The Bite

The Bite

A typical mosquito bite begins with the female mosquito landing and probing with the labella to find a perfect spot. When she has found the right place to bite, she sinks her fascicle into the skin while the hypopharynx pumps out saliva. The labrum begins probing for a blood vessel. Once a blood vessel is found, the hypopharynx lays on the labrum creating a tube which pulls in blood and fills the mosquito’s abdomen. The blood is filtered within the mosquito, separating the water from the red blood cells – the water is then expelled from the rear end so that she can get the maximum amount of nutrition from the blood. This step allows a mosquito to ingest about five to ten times more nutrients than it would have with unfiltered blood. If you’re ready to watch the mosquito in-action, here’s a great video from PBS that explains how these mouthparts all work together.

Fun Fact: Inside of the stomach of the mosquito there is a nerve that indicates when the stomach is filled. If that nerve were to shut down, the mosquito would not stop drinking and burst from the pressure.

Myth Busted: No, you cannot make a mosquito explode by flexing a muscle.  The theory is that you can trap the proboscis in your arm or leg by flexing a muscle, which stops the mosquito from leaving, forcing it to keep drinking until it explodes. This is absolutely not true (PDF).

Why it Itches

If you have never been bitten by a mosquito before, your immune system will not have developed antibodies devoted to fighting the foreign chemicals in mosquito saliva, so you won’t have an itch. However, once this has occurred, your immune system responds to the bite with histamines meant to attack and destroy the foreign chemicals left behind by the mosquito. The histamines make cells in the blood vessels spread apart, causing fluids to leak out into the skin, and these extra fluids cause a bump. The bump triggers other receptors and leads to itching. If bitten enough times, like those who feed mosquitoes in a lab, the immune system response becomes so strong that you may stop developing itchy bumps altogether.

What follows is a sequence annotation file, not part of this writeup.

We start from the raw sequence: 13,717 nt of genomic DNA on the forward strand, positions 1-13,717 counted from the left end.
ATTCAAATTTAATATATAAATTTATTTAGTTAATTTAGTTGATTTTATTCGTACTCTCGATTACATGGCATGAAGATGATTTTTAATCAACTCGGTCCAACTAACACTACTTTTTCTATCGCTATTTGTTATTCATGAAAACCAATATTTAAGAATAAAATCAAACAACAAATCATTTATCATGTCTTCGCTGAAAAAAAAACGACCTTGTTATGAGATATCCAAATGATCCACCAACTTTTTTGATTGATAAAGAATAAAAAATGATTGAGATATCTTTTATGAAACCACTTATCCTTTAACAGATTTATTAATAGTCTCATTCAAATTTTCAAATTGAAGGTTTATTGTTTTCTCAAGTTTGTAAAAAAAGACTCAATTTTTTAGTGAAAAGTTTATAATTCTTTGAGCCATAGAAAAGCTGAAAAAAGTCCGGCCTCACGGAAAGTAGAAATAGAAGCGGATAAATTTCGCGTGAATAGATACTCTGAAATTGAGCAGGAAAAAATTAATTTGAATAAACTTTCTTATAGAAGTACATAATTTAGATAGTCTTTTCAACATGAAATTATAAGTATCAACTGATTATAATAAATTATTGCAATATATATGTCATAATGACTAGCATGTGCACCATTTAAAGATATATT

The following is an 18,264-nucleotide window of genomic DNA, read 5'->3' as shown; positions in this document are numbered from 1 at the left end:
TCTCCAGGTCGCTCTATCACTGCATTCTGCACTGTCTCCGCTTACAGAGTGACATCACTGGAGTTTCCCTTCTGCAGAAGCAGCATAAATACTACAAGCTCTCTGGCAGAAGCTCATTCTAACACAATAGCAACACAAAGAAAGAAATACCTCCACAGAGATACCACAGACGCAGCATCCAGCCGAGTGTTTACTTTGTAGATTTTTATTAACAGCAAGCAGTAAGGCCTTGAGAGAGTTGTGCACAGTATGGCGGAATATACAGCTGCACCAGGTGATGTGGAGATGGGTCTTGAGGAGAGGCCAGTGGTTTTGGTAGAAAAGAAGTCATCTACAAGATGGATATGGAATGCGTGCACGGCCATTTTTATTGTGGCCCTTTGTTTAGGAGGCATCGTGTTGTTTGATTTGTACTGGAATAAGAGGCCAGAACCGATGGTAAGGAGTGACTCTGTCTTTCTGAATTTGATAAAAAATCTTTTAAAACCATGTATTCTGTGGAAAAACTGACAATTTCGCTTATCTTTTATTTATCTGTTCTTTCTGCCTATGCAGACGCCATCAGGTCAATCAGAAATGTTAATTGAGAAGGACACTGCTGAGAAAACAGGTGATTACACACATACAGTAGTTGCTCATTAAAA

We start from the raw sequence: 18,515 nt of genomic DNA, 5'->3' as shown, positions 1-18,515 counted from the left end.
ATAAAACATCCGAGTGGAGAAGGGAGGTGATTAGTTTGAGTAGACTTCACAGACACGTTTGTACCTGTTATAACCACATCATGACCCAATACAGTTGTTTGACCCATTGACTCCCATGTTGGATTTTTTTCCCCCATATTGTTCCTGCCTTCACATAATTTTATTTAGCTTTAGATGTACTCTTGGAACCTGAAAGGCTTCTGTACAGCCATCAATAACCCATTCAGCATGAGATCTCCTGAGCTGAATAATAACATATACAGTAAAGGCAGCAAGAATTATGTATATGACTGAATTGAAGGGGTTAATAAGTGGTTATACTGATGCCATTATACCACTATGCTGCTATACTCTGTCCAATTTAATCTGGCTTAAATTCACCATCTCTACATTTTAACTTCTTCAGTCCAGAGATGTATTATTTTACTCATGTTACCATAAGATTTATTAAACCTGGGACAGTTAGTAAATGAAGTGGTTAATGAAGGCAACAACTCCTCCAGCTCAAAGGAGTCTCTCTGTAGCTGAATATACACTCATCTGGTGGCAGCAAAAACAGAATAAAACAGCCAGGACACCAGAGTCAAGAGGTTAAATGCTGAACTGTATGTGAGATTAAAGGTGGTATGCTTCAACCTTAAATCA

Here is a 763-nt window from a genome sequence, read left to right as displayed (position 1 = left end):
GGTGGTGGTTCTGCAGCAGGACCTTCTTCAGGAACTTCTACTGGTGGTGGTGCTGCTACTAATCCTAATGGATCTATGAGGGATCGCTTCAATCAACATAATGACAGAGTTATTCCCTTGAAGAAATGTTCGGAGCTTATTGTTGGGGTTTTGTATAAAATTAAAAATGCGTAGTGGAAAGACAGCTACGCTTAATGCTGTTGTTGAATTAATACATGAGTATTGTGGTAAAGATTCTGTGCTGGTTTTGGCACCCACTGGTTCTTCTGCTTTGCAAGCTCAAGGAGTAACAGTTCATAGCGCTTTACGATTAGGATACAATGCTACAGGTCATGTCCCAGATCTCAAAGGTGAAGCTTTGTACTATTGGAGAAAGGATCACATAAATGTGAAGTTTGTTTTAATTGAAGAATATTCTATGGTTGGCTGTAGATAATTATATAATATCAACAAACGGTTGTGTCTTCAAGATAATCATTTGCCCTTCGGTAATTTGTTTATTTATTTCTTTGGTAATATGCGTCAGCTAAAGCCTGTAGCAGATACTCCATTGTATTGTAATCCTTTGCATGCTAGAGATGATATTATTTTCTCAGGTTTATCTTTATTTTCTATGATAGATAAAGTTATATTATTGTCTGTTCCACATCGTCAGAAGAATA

Disease Transmission

Not only does the potent mosquito saliva keep us from detecting the mosquito’s presence by stopping our immune response, this is also how the unwitting creature spreads diseases. Since its saliva thins the blood, it makes it easier for a virion (complete viral particle) in the saliva to hop into our blood stream and infect our body. Malaria can get all the way to the liver within 20 minutes of being injected into our systems.

Keeping Mosquitoes Away

Now that you know more about how the mouthparts of a mosquito work, you’re likely thinking about how to keep them far, far away from you. Experts recommend using repellents, covering all skin, eliminating standing water around the house and setting traps to decrease populations of mosquitoes in your immediate area. Mosquito Magnet® mosquito traps use the mosquito’s own biology against it. The trap emits carbon dioxide, combined with a lure that mimics body odors to attract the mosquitoes. Once they come close, they are sucked up by the patented CounterFlow™ technology into the trap where they dehydrate and die within 24 hours. Fewer mosquitoes mean fewer chances for a mosquito to sink its 6 needle-like mouthparts into your skin. For more mosquito updates and information be sure to follow Mosquito Magnet® on Facebook. Never miss an article or a discount on Mosquito Magnet® products by signing up for our e-Newsletter.